This blue marble

– and yet it spins

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Morning in Gothenburg

After a magical moonrise there was an almost equally magical sunrise, in Gothenburg.

After the silence I stood on a stage in front of a conference room filled with people. Through the bright lights on stage I could sense the confusion, the questions, and the timidity of an organization that has gone through a dismantling and rebuilding in the past year. While I did not know the people in the room I sensed the need for a purpose.

And I thought of how professional organizations are more like collective individuals than families. A family’s main purpose is to support each member, but an individual or an organization needs a higher, more defined purpose to reach for.

If we have no purpose to strive for together, we will not be brought together in union. And if there is no union there is discord, or dullness.

Some say that the second best may be to improve the world, but the highest best is to improve oneself from the inside. Yet, when people work together with a noble purpose, they improve both the world as well as themselves in ways they never thought possible.

The sun was high when I left the conference room and my new friends. I look forward to keeping closer contact and observing them recreate a new, fresh sense of purpose.

(Gothenburg, Sweden; August 2016)

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Day escape

It was the last real summer’s day in Helsinki, as it turned out later. And sadly, this day came already early in August. But our timing was perfect, and so was the tabbouleh and the cheese cake and the temperature of the prosecco in the coolbox. Is there a better way to celebrate a family birthday than by having a picnic by the shore, with this view of the Helsinki skyline? 
(Vasikkasaari, Helsinki, Finland; August 2016)

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Interlude: in Tallinn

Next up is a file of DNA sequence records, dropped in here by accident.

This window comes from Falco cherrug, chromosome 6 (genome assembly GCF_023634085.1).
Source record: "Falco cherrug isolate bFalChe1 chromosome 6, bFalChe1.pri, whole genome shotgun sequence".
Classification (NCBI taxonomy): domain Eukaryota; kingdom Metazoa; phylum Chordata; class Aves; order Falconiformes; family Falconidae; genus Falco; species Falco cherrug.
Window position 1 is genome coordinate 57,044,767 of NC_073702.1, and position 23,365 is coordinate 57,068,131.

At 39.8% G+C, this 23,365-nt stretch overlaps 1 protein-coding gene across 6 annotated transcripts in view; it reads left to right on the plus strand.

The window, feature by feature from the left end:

There was a day off. And visitors from far away. A fast ferry across the Gulf of Finland to Tallinn, some rain, and lots of walking.

There was talk about food culture, and a restaurant owned in Manila. And great food of course. There was talk about making an international career as a woman……And there was talk about the world of men, old wars and new wars, and how recent changes in Russian relationships with some European countries are similar to China’s relationships to small Asian countries like the Philippines.

But most importantly there was time for another random get-together in a random European country. And the sun came out, too.

(Tallinn, Estonia; August 2016)

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Yogi toes

Nobody spends so much time staring on his or her toes as do those who practise yoga asana. How sad it is, then, that we tend to neglect these parts of our body that patiently carry us all day, every day. Usually in shoes that demand the impossible. And feet are the ones that ground us – or lift us up. They are just too far from our nose for us to acknowledge and respect them properly. Which is often closer than another person.

It is only when one spends a good hour staring at one’s feet several times a week, that one discovers how they really are doing and feeling. And even if they are doing fine, isn’t it nice to stare at something pretty and green? Or interesting – I have been entertaining the thought of having someone draw a miniature comic strip on my toes, for that extra drishti concentration.

(Helsinki, Finland; August 2016)

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Sleepover at the Queen’s